IT’S official – Wearside women tower above their European counterparts as they teeter about on the highest heels.
Fashion-conscious ladies wearing high heels are a familiar sight across Sunderland city centre on a night out.
And now a survery for foot-care company Compeed has confirmed that women of the North East have hit new heights as they teeter about on shoes with an average 3.46in heel.
On average, British women topped the table with an average of 3.3in heels, followed closely by Spanish women with 3.2in heels.
French women are at the bottom with a tiny 2.4in average heel.
Shoe-mad Wearside women today agreed with the results, claiming some of their heels stand at a staggering five inches.
Emma Colbone, 21, of Pallion, said: “I’m not surprised that girls in the North East wear the highest heels – platforms are a major trend up here.
“I have around 15 pairs of heels at least. Most are around five inches high.
“I wear these on nights out mostly, as high shoes make the outfit complete.”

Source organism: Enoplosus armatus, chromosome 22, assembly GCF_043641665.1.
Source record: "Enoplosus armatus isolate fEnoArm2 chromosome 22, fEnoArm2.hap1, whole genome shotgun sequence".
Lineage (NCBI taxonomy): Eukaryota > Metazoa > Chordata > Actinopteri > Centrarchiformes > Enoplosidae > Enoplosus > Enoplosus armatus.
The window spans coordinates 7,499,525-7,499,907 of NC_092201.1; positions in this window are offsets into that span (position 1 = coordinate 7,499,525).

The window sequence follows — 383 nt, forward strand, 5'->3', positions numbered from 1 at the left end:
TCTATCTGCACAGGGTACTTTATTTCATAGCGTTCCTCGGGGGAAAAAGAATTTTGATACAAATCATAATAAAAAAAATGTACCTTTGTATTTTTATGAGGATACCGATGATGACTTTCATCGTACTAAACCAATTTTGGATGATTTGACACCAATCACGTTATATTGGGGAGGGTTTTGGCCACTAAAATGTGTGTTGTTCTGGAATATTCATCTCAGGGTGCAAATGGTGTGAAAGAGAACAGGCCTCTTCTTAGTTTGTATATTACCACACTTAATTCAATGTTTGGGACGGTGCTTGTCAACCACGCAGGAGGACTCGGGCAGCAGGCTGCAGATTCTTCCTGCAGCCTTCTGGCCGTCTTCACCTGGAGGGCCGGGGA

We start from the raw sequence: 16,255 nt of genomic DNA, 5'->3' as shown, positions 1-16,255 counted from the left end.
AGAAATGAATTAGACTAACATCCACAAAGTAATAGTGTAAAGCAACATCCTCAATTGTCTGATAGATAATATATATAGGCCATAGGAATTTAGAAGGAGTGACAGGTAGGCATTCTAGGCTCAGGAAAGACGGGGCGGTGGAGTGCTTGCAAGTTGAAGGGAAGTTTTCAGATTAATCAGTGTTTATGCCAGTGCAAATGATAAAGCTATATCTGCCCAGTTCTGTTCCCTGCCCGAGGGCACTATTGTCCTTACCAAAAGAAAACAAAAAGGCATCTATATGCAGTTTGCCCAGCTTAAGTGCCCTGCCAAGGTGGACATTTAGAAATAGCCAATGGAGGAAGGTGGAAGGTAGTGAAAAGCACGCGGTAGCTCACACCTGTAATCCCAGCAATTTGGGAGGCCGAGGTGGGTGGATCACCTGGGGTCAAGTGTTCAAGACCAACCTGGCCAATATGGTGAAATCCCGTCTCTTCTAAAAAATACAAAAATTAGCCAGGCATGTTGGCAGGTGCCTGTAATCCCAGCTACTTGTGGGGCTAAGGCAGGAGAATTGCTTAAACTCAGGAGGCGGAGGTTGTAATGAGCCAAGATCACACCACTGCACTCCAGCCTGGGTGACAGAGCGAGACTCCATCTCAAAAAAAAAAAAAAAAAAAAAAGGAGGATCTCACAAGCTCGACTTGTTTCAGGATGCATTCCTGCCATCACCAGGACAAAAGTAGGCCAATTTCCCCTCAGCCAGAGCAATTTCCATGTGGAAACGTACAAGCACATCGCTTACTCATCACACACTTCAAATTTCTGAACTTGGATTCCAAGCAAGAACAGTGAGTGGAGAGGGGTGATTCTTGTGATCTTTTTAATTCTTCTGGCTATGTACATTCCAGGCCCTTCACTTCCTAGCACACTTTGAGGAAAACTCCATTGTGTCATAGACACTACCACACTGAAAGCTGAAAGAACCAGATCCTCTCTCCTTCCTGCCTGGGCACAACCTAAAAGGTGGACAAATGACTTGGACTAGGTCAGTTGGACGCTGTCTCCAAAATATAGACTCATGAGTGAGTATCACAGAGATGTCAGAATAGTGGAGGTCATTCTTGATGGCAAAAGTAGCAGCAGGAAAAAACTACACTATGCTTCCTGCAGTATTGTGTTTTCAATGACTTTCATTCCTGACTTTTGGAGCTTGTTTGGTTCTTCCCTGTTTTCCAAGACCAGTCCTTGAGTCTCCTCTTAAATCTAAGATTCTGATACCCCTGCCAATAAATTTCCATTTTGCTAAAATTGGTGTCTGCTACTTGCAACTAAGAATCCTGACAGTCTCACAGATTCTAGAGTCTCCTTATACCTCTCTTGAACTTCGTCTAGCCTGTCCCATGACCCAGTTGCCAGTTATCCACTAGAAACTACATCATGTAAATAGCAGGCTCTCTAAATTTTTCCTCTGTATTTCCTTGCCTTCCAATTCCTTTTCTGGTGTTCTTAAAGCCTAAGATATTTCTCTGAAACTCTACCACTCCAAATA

Amy Snaith, of Hetton, agreed. The 16-year-old, said: “I like wearing high heels for parties and events. They are more formal than flats and look nicer with dresses.”
British women are statistically shorter than most European women, and the research argues this is why women in the UK wear the highest heels of all.
Figures also reveal 50 per cent of women are prepared to endure the pain caused by high-heel shoes.
Kelly Todd is one woman who often wears heels to boost her height.
The 30-year-old, of Hetton, said: “I love my heels. I’m quite short, about 5ft, so I wear them to look taller.
“I must have 30 pairs at home as I used to wear heels on a daily basis, even during the day.
“Now I don’t wear heels anywhere near as often as I have children and don’t think they’re practical for running around after them or doing the housework.”
Victoria Bell, 28, of Pallion, said: “I like the height heels give me and have 20, maybe 30 pairs of high-heeled shoes. They all have heels at least four or five inches.”
Kayleigh Dinsdale, 24, of Hendon, added; “I’d be more surprised if girls in the area weren’t wearing the highest.
“I don’t wear heels as much now since I’ve had two kids and only have five or six pairs. But those are quite high and everyone on a night out wears very high heels.”
Dr Tracey Lucas, from the Encompass Health Centre, added: “Although there is no evidence that high heels cause long-term damage, in the short-term they can cause increased risk of injuries such as sprains.”
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